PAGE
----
It seems as if you come from a mathematical background. I agree with a lot of what you have to say especially when it comes to errors. A lot has to do with the fact we do not know how to model the brain. Just because it's a brain doesn't mean there is a nth order chaotic system involved. It bothers me that people assume that the brain is complicated. We may just not have the tools to understand it very well at the moment. Therefore, I would think, it would be unfair to count out computers just yet. Kinda like putting the cart in front of the horse and throwing our hands up.

Share this post


Link to post
Share on other sites
Quote:
Original post by WeirdoFu
Note that everyone says, "simulates" shades of grey.

And as most math people know, no matter how small the margin of error is, as computational complexity increases, the error will eventually compound to the point that it becomes significant.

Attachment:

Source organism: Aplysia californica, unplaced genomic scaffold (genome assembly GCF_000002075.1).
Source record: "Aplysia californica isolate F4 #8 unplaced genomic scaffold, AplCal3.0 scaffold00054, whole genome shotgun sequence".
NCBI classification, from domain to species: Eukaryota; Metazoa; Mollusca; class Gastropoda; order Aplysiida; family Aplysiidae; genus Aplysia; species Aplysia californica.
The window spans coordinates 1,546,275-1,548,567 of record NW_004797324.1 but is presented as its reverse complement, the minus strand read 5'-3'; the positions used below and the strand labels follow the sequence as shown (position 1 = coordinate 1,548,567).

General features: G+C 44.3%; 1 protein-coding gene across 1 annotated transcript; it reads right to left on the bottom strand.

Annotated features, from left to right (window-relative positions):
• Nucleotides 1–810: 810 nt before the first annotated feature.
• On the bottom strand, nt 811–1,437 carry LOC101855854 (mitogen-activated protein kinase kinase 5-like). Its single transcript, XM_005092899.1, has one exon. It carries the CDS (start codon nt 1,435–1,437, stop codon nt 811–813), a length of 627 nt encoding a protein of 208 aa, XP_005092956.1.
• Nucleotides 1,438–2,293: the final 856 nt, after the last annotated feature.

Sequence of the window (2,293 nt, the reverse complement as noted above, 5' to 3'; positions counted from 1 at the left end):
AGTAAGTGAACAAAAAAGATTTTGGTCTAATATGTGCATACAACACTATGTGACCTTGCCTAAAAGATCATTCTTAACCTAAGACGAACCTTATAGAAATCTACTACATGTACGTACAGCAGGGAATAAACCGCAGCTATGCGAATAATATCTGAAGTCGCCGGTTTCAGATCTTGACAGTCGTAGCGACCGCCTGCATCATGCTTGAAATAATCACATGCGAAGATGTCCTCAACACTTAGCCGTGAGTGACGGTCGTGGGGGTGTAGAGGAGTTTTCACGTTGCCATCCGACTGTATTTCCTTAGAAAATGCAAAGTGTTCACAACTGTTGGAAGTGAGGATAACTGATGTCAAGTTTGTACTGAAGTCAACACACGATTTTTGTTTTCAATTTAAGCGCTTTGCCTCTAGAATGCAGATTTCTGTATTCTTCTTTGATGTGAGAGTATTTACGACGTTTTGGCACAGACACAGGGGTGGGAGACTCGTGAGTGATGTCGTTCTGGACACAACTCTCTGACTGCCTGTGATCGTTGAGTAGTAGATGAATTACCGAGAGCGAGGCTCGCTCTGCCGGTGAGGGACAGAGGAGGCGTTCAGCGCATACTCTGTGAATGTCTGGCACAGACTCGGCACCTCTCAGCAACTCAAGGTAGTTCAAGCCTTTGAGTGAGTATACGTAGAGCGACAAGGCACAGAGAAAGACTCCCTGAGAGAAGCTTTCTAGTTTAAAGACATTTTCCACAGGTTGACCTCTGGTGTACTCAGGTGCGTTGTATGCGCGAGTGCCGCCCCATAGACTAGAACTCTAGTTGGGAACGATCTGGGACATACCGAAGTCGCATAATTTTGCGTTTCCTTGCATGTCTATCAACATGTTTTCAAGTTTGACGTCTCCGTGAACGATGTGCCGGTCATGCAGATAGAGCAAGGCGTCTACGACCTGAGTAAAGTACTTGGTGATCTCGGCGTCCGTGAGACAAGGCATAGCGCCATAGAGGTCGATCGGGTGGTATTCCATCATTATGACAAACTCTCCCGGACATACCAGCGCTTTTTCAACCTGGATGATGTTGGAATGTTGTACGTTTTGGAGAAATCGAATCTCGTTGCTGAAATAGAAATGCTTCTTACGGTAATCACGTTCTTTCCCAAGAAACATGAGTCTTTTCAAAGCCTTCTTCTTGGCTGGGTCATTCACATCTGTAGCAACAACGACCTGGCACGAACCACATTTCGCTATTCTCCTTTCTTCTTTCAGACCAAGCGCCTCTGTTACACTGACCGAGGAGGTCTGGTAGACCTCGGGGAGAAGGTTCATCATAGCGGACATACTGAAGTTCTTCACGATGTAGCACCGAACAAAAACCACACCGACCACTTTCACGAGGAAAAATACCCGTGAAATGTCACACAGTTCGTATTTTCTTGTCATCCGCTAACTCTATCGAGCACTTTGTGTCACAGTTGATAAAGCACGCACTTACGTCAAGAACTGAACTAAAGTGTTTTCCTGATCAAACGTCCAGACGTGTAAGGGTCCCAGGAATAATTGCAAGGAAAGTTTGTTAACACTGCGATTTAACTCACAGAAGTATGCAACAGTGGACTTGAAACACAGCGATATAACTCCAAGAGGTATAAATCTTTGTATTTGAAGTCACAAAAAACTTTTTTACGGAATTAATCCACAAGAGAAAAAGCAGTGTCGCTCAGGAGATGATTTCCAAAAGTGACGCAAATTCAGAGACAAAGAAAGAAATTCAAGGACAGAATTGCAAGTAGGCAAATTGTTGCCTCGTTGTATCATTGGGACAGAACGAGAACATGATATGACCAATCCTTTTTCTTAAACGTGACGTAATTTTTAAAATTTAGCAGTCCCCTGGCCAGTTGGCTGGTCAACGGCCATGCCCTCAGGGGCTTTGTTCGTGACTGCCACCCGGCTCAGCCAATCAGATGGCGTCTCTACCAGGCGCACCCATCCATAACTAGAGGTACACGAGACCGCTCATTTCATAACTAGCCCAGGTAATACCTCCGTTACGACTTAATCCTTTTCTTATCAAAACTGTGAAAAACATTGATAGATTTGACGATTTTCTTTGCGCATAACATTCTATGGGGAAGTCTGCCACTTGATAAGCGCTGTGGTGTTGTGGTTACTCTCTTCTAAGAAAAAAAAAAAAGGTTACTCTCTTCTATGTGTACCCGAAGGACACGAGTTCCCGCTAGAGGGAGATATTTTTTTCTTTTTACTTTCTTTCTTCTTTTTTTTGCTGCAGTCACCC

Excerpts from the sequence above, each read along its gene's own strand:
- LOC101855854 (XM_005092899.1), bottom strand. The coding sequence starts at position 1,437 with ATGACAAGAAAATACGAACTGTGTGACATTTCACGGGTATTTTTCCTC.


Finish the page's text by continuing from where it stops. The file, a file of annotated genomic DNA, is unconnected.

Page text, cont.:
To operate a brain simulation (or a chemical simulation, etc..) there may be a minimal required percision. I'm not saying there is, just that it's a possibility. There is no law stating that to simulate a convincing brain we need to have a quantum level model.

I'd also bet that the brain is capabable of ignoring it's own noise, so must have some concept of margin of error.

Still, I agree with you, mostly. :)

Will

Share this post


Link to post
Share on other sites
Personally, I feel that to build a believable model of parts of the brain is not very hard. For example, building a model of memory may actually be pretty simple. The hardest part, however, is the cognitive model.